Getting in Character…July 13th, 2015

 Jonathots Daily Blog

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heart

From Act II, Scene VII of As You Like It, Shakespeare asserts that “all the world is a stage and all the men and women, merely players.”

“Not believable.”

It is the two-word epitaph for every actor’s performance which seems dead-on-arrival. It is pronounced by critic and audience alike when the scene set before them lacks sincerity, legitimacy and heart.

Sometimes it is caused by the script being underplayed; often it’s a result of overacting. But somewhere along the line, the actor has failed to take the words that he or she has committed to memory and equally commit them to heart.

  • The emotion is phony.
  • The emotion is lacking.
  • The emotion is pre-determined and therefore sits on the shelf too long, arriving stale.

There is a certain amount of emotional purity necessary to convey who we are to the world around us. When this is lacking, the jungle sense inside every mortal comes to the forefront, screaming “this is not real.”

So since the world is a stage and we are actors, what can we do to guarantee that our contribution is believable? Because long before we are valuable, we need to establish that we are as we say we are.

To gain this pure heart, you must:

1. Be the first person around you who is not afraid of sharing your feelings.

You can be selective. You can release it slowly–just as long as you’re forthcoming and not being “caught”–trapped in a web of lies.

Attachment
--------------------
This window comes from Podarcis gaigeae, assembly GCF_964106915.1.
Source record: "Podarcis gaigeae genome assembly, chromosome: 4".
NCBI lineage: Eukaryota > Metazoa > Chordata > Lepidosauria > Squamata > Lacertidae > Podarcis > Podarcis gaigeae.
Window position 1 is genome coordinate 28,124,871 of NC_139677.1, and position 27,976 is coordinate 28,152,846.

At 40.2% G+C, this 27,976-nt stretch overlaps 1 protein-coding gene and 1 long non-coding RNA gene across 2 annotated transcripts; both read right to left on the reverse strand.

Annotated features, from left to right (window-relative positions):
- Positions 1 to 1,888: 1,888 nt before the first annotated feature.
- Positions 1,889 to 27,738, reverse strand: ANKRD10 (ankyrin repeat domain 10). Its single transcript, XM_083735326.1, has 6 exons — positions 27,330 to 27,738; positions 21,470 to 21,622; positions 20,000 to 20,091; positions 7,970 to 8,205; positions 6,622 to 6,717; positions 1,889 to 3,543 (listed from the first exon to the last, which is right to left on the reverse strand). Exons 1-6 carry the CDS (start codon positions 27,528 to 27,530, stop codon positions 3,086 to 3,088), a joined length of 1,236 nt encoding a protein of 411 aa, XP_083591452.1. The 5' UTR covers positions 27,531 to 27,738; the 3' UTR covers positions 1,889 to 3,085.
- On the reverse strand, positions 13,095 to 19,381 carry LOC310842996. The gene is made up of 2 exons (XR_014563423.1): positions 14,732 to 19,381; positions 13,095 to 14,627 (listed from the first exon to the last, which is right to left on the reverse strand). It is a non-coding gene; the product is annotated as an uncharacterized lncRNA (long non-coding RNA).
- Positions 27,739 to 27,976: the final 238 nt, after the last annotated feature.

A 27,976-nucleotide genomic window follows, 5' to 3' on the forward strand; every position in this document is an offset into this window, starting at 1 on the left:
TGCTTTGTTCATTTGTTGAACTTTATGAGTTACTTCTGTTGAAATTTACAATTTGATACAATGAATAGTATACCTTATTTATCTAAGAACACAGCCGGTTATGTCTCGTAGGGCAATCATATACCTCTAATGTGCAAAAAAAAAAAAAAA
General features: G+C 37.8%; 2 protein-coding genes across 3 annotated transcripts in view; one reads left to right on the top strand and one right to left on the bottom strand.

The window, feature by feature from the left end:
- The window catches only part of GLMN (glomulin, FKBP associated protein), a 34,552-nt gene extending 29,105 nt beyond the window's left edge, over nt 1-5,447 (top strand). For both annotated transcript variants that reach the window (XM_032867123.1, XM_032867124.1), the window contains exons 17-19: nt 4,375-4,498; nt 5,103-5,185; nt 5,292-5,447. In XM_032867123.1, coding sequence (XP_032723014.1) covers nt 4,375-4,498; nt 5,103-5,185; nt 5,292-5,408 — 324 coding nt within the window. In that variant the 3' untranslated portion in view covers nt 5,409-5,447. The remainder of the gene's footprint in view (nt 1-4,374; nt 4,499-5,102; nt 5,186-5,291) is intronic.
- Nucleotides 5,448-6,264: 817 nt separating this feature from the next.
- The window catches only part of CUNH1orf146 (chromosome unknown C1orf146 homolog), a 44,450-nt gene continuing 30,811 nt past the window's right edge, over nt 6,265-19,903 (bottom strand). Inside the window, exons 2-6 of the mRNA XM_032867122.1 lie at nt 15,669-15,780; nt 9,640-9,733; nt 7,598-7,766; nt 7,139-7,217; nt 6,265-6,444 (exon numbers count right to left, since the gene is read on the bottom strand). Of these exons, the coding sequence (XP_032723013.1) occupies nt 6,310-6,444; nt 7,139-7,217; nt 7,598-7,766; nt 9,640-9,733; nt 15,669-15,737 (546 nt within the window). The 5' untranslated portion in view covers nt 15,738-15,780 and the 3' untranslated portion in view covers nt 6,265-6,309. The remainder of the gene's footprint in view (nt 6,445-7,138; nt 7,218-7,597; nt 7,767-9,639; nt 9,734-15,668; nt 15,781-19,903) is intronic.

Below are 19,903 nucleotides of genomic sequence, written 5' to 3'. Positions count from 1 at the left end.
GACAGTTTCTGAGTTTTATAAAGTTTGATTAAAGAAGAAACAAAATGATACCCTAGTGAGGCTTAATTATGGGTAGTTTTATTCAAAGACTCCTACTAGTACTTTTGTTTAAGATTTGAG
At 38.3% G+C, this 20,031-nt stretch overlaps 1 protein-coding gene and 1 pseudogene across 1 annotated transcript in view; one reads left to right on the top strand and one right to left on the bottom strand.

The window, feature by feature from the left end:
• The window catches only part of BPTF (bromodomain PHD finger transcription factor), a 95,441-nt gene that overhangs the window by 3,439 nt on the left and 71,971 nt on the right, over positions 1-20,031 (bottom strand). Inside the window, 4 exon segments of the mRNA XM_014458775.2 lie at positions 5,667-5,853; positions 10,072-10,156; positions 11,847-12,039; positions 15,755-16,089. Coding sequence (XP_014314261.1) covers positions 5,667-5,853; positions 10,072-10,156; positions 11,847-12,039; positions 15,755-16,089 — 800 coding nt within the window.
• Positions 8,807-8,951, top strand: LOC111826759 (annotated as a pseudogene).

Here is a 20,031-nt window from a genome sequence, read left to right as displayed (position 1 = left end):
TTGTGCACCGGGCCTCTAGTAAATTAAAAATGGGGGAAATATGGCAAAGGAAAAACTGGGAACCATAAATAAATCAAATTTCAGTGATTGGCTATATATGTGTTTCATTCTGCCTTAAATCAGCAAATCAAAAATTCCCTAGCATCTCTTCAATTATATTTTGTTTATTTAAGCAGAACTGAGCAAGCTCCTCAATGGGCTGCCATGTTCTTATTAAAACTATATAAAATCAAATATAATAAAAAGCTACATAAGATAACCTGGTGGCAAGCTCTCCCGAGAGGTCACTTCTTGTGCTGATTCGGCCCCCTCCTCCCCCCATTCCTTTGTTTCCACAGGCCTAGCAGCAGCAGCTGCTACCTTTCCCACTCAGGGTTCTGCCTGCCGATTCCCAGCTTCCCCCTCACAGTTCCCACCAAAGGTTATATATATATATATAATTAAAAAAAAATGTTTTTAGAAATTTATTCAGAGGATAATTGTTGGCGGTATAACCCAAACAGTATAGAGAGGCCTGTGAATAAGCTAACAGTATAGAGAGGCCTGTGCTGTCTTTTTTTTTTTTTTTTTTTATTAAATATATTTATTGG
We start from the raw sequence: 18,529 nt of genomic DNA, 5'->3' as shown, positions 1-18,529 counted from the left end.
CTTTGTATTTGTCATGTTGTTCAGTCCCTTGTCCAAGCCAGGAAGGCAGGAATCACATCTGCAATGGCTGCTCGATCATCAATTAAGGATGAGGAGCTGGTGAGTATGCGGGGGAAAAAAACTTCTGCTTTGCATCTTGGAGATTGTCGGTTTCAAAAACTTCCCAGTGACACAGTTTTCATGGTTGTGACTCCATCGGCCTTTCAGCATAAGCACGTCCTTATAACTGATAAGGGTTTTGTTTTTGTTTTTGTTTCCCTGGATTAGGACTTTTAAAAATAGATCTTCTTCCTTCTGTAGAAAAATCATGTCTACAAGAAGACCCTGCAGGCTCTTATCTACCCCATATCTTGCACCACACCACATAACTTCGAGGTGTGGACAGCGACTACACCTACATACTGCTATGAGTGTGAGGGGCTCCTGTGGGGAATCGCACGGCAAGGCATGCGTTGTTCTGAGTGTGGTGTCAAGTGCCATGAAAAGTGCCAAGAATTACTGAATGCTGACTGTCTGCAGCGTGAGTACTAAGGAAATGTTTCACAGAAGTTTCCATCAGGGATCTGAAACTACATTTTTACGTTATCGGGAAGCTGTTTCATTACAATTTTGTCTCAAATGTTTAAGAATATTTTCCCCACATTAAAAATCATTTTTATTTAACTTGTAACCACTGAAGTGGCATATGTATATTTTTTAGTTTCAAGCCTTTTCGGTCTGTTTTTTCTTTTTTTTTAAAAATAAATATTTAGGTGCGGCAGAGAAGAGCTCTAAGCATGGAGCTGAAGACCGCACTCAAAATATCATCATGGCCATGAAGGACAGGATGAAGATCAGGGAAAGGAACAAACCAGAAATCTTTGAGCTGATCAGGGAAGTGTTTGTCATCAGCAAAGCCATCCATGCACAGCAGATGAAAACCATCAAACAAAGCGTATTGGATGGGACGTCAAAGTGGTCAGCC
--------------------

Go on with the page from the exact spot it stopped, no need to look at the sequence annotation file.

2. Realize that your feelings are inescapable, yet they only gain the possibility of change when shared well.

No one is suggesting that there has to be an outpouring from the heart of every single sensation that happens from moment to moment, but when a reality exists, to deny it, mask it or reject it is to set yourself up for being exposed instead of controlling the update on your own situation.

3. Know that people can trust you because they are fully aware that you’re willing to be honest.

Without this kind of emotional purity, human beings spiral down. They end up in the basement of consideration, relegated to a position of worthlessness because they were unable to deliver what they advertised themselves to be.

Fear makes us doubt.

Doubt makes us defensive.

Defensiveness turns us into liars.

And all liars end up looking like fools.

 

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The Coloma Passion… August 24, 2013

Jonathots Daily Blog

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Coloma ChurchFaith without passion is dead on arrival, struck down in the street by a big yellow bus of reality.